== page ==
You may have read the phrase that ‘we may collect data anonymously from time to time’ on some generous websites. Others don’t even have the courtesy to convey this much to the user.
What if you were told that someone with an intent to uncover all your browsing data could do just that with careful analysis and a bit of patience. Simply put, they can hack and discover your anonymous browsing habits.
Two German researchers were able to dig up the browsing history of a Judge and German Member of Parliament, along with the browsing habits of three million other unsuspecting German citizens.
So how did they do it? Should we all be worried about our ‘private’ browsing histories?
The Power of Raw Data
It may sound like a complicated hacking feat to find someone’s browsing history. In reality it is much simpler.
A journalist, Svea Eckert, teamed up with a data expert, Andreas Dewes, to see for himself how private our browsing activities are. The duo were able to obtain a database containing 3 billion URLs from 9 million different websites over the course of their 30 day observation period.
How they obtained the data is quite brilliant and interesting.
At first they thought about taking the direct approach by buying the data from various third party sources. However, they decided to take an indirect approach which actually led them to obtain the data for free.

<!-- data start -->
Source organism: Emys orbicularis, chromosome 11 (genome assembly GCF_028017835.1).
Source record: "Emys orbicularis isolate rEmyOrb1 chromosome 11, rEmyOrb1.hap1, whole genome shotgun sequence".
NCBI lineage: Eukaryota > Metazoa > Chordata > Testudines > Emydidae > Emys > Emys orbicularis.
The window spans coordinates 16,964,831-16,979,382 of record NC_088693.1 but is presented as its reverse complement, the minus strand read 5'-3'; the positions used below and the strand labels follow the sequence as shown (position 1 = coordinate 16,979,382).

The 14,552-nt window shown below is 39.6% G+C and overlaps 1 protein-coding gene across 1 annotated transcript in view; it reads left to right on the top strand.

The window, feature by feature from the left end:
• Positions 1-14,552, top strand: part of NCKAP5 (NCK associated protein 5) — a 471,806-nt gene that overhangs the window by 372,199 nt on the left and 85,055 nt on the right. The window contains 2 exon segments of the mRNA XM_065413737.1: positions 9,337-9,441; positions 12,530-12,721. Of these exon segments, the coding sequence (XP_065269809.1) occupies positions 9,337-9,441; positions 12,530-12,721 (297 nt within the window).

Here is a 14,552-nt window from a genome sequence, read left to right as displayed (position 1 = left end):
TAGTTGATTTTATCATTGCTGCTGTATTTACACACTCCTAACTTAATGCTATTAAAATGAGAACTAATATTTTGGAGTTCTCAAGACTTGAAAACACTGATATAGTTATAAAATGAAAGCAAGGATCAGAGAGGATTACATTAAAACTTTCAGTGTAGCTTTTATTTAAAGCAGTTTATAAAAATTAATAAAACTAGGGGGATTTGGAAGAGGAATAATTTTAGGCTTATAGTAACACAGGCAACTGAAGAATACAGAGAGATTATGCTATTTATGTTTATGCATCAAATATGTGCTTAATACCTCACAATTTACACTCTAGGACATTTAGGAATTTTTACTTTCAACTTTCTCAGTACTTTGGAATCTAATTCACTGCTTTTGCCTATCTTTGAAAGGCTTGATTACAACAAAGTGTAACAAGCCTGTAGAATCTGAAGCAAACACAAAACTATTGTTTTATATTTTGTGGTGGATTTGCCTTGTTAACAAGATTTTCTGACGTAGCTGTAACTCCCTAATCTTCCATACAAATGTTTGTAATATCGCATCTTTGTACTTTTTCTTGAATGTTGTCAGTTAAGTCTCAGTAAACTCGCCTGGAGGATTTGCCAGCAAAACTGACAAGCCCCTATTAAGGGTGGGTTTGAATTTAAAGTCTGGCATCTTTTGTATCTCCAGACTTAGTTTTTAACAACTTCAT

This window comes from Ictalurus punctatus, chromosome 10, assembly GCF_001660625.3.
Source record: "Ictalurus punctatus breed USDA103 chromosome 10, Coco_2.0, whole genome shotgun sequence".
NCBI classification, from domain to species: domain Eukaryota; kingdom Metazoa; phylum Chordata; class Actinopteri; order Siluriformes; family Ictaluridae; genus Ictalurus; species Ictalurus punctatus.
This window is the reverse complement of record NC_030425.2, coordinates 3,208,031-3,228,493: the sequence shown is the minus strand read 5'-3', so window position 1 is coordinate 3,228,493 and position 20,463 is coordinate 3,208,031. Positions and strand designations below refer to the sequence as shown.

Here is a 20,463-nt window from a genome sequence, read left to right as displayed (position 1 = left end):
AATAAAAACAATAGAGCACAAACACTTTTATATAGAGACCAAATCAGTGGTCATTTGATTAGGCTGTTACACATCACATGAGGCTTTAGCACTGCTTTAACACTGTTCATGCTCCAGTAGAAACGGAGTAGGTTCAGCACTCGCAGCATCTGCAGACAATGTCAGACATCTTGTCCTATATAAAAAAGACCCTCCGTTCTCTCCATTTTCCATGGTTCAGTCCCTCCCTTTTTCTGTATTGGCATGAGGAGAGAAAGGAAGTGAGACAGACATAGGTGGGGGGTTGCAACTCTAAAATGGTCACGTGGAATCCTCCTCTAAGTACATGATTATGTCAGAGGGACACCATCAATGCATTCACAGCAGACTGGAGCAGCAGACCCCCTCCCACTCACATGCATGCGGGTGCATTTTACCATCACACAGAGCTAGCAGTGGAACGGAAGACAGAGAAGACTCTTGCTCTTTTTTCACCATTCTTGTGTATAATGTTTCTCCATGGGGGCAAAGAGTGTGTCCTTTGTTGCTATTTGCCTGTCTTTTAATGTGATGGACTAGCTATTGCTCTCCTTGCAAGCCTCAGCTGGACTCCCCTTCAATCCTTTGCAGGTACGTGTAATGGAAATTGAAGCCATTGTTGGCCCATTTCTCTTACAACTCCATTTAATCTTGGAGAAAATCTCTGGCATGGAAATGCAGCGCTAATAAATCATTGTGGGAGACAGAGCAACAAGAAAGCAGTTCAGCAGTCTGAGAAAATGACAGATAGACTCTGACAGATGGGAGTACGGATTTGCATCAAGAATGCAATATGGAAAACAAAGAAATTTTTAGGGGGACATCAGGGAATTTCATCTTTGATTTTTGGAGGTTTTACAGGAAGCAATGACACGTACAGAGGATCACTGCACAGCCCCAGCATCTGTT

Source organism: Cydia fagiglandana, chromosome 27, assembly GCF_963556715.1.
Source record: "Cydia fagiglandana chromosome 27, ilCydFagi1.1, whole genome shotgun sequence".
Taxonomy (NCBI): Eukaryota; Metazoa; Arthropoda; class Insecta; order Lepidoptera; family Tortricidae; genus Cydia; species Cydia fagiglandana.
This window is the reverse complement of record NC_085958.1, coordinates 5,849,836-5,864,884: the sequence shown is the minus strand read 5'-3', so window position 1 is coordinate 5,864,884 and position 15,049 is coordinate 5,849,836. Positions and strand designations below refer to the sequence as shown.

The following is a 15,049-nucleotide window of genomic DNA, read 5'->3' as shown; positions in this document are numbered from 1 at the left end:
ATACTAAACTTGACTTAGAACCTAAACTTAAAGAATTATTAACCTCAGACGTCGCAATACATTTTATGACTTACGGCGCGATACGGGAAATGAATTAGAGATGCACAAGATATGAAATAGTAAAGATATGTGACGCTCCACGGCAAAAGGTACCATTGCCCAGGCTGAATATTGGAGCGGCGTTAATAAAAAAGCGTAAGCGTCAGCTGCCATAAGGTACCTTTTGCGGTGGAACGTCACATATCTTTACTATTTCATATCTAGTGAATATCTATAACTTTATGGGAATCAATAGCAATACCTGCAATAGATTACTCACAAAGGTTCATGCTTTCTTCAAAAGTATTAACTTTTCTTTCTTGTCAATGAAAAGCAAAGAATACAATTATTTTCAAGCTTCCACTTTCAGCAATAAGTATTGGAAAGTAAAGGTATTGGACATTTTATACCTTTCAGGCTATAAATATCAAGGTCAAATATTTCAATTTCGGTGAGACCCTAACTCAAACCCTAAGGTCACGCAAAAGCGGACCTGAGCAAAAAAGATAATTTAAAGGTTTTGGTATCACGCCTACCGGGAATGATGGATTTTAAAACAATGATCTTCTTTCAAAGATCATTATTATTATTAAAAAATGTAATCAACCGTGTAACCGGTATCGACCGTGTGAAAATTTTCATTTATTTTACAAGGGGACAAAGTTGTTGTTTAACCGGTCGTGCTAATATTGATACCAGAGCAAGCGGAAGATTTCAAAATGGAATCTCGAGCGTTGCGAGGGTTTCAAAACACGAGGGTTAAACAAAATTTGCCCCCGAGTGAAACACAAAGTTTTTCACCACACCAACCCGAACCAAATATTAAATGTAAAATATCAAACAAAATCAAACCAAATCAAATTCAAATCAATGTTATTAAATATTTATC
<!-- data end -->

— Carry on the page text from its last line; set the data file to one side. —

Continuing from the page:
The two individuals set up a fake marketing company with all the standard marketing jargon and attractive pictures and animations. Next, they approached data brokers and asked them to invest in their marketing program by providing them with raw data. They would feed the data to their ‘machine learning algorithm’ and use it for targeted advertisement.
Eventually a data broker agreed to provide them with ‘anonymous data’ which they later ‘de-anonymized’ rather easily.
The ‘De-Anonymization’ Process
There are two major methods behind this process. The first one is the simpler one. Some users can simply be identified by their usernames on certain sites like Twitter or Facebook.
Whenever a user visits their own Analytics page on a site like Twitter, the URL for the page has the username present in it only visible to them. But if the URL is somehow obtained (in this case via the data broker) the username is right there within the URL for the taking. This username can then be used to identify the person and further link the remaining URLs visited by the same individual, thus acquiring their complete browsing history.
The second is a more probabilistic approach. It works by connecting unique ‘routines’ of individuals to publicly available information. For example, each individual will have a unique Facebook ID, bank account, Google account etc. This can be used to create unique identifiers and correlate it with information about the user from public sources like Youtube playlists, Soundcloud lists and other shared content publicly available.
The last piece of the puzzle is, the app/plugins behind the collection of this data. According to Dewes, the prime offender was a tool for safe surfing called Web of Trust.